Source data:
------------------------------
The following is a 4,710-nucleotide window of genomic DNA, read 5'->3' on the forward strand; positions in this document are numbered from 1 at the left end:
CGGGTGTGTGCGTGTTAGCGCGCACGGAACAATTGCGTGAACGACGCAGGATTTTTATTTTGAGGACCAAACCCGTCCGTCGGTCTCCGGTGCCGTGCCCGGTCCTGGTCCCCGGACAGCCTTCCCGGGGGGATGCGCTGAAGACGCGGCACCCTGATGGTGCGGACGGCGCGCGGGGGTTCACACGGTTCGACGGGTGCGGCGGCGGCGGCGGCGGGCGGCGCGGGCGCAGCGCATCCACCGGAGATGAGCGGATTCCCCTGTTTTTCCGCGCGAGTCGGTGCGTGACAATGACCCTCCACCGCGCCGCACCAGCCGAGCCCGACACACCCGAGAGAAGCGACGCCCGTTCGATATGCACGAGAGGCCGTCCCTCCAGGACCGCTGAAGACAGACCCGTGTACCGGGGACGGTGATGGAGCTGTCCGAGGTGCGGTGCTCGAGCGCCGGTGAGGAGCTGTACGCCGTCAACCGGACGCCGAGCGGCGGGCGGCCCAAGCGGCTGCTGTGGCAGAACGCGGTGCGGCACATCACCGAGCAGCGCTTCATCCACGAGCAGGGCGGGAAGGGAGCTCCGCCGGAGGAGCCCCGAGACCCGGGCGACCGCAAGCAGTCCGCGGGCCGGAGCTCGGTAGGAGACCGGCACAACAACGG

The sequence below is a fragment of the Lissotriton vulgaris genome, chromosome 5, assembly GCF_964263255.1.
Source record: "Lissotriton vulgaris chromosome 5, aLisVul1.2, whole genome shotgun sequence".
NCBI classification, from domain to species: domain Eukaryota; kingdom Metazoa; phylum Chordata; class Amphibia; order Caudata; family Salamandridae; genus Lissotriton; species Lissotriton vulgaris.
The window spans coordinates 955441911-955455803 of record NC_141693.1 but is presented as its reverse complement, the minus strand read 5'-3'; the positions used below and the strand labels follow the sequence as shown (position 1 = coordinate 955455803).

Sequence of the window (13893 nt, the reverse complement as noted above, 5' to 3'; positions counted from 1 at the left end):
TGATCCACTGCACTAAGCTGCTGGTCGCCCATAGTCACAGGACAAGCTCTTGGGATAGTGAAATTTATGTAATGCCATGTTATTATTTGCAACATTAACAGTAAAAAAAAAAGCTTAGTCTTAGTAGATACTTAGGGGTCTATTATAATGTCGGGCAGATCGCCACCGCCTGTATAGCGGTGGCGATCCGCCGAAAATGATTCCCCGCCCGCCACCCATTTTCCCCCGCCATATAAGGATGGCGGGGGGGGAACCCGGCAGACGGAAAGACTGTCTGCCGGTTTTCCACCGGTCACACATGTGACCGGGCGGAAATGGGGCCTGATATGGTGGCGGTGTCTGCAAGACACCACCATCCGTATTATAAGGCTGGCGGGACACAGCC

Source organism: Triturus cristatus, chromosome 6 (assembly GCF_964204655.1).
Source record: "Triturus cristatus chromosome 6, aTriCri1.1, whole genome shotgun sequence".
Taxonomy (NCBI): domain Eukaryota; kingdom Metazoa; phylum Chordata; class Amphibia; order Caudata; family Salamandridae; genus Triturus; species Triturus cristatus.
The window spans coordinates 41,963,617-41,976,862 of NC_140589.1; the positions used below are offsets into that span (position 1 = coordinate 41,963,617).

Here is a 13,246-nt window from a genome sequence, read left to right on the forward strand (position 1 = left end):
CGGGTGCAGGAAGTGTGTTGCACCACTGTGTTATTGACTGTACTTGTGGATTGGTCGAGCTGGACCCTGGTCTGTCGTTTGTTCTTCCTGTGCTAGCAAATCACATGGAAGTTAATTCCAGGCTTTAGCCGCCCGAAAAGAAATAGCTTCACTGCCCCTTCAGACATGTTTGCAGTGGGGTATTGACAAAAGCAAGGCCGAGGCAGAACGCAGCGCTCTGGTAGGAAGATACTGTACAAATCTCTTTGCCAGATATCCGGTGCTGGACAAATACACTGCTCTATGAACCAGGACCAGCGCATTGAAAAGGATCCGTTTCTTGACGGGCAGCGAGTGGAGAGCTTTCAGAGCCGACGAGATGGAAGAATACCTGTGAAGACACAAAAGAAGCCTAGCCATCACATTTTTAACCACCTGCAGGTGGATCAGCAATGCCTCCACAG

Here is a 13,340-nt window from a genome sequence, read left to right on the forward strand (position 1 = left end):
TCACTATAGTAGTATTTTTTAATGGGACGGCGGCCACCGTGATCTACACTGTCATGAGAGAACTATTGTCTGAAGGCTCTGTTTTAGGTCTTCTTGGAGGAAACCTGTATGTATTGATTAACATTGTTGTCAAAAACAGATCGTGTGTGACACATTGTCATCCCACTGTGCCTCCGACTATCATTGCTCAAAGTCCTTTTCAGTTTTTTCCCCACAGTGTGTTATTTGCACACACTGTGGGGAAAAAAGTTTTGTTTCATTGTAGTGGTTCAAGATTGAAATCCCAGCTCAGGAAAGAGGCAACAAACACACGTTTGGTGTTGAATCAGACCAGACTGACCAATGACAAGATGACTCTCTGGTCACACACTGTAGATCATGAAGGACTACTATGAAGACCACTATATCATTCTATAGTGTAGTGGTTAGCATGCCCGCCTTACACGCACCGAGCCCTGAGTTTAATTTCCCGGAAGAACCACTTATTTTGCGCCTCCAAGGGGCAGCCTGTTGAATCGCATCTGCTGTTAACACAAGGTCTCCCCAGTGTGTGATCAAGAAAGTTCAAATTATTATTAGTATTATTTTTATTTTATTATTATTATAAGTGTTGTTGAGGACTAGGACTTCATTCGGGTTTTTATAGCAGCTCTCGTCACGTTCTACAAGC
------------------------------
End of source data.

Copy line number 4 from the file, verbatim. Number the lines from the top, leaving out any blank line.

Source record: "Lissotriton vulgaris chromosome 5, aLisVul1.2, whole genome shotgun sequence".